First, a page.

When it comes to finding fresh, locally sourced food, you're likely familiar with the farm-to-table concept. But what about school-to-table? Green thumbs at Holy Trinity School are getting their hands dirty growing leafy greens for the city school's blossoming hydroponics program. They reap the rewards in their daily lunches and have now partnered with a local restaurant that is benefitting from the fruits of their labor.
Hydroponics was incorporated into Holy Trinity's curriculum two years ago as part of their STEM program, with the help of grant funding. Since its inception, growing capabilities at the school have expanded to include both micro-greens and leafy produce.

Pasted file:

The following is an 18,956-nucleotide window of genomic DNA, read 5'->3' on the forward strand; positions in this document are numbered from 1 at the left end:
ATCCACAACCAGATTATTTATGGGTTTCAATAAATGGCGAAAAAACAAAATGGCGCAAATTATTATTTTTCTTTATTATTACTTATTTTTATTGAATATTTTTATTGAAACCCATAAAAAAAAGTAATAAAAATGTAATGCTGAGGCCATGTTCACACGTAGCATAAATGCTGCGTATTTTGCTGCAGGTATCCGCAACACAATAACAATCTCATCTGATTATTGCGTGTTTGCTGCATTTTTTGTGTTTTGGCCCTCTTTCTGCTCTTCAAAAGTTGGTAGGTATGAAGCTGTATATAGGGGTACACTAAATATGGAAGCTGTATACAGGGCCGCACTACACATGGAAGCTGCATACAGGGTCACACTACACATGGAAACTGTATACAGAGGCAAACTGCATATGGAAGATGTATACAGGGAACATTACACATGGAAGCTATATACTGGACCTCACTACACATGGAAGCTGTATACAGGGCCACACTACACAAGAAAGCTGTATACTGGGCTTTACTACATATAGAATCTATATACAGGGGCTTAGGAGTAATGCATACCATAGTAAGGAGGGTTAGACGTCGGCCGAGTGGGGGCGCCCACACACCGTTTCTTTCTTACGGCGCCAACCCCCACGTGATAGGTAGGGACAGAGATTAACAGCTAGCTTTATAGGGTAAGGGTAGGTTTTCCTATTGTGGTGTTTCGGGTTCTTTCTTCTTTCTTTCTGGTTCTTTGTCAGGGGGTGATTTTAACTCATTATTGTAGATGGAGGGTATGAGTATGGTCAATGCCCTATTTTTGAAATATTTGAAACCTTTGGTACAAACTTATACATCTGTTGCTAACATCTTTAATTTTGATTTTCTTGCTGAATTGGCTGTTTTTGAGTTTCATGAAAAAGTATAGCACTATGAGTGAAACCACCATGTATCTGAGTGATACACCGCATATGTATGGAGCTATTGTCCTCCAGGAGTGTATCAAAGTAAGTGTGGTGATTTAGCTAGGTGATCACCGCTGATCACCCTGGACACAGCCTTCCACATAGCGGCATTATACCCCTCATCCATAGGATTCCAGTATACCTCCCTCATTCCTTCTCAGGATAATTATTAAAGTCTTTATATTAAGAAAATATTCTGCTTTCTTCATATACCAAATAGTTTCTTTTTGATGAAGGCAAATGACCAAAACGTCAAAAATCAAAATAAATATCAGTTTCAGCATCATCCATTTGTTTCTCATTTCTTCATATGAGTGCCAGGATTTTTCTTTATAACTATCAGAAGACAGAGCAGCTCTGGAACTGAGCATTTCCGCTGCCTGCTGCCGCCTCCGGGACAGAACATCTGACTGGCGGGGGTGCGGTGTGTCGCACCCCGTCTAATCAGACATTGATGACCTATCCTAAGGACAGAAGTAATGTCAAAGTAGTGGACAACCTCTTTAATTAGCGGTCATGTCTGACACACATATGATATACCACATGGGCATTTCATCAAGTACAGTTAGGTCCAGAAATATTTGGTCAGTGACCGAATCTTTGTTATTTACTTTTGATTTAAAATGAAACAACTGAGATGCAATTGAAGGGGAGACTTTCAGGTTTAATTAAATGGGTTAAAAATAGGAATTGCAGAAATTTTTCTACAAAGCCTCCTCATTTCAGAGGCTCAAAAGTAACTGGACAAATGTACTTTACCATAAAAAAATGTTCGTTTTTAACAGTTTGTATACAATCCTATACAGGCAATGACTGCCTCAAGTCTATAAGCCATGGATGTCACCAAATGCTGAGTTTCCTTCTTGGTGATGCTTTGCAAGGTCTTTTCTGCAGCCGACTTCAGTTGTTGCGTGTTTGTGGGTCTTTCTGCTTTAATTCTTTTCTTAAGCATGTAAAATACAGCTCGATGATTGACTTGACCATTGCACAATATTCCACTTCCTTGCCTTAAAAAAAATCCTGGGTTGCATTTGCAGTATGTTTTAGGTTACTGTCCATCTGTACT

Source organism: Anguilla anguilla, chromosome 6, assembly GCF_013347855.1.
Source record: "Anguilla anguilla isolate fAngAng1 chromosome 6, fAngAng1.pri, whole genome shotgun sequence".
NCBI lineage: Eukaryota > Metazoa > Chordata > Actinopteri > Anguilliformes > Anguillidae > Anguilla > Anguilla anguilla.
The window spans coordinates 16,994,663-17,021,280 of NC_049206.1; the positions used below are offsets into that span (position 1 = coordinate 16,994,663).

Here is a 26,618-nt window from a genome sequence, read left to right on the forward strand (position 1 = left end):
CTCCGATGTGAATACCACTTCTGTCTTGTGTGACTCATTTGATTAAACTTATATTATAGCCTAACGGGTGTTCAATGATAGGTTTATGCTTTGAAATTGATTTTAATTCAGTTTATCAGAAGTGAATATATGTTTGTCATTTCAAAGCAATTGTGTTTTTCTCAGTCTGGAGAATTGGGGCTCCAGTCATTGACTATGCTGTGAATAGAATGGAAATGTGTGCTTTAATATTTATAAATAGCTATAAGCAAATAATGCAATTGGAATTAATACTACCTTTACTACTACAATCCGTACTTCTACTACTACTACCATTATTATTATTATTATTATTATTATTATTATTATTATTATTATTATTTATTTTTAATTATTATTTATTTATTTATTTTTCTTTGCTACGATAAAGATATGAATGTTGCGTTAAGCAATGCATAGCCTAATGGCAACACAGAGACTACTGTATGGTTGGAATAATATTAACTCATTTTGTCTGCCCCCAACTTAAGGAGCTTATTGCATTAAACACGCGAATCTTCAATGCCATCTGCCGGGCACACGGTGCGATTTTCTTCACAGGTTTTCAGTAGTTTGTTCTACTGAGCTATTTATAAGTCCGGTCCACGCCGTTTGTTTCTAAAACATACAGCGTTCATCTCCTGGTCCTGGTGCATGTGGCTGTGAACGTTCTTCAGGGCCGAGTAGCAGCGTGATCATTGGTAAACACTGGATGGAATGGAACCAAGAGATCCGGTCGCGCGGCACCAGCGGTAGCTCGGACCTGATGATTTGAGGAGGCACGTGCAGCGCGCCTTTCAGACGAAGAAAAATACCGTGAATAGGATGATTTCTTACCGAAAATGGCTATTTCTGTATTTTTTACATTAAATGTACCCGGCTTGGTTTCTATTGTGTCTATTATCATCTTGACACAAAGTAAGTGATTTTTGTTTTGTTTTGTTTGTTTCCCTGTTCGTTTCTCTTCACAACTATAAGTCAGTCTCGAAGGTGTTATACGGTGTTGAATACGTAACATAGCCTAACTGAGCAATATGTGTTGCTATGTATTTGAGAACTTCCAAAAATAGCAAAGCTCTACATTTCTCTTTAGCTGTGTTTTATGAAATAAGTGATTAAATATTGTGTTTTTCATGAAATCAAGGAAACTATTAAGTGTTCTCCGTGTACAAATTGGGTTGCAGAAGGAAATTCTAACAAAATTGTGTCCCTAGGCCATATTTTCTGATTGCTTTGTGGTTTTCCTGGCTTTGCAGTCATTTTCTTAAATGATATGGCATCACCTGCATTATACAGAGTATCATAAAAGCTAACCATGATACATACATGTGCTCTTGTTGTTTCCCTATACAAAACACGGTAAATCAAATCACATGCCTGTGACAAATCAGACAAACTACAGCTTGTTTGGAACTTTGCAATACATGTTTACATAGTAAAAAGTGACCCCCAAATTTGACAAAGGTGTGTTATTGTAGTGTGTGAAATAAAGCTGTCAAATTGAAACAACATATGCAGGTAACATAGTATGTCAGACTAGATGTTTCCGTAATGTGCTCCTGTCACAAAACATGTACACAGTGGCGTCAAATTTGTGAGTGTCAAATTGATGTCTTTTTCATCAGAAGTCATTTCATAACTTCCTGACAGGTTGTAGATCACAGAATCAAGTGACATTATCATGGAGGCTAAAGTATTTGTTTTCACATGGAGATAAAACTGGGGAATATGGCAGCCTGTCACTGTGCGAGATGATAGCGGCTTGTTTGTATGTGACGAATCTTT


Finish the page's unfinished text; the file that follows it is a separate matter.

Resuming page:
"Our hydroponics program has been such a blessing for our students to learn first-hand about the importance of knowing how and where our food has been grown," said Brenda Gagnon, principal of Holy Trinity School, in a press release.
At Holy Trinity, the success of the program has truly been a team effort. All students — pre-K through grade 8 — get in on the action. Each student has their own class responsibilities to ensure the health of the produce. Middle school students bear most of the responsibility for keeping the plants healthy, such as making sure the equipment is functioning properly, and harvesting produce at the right time.
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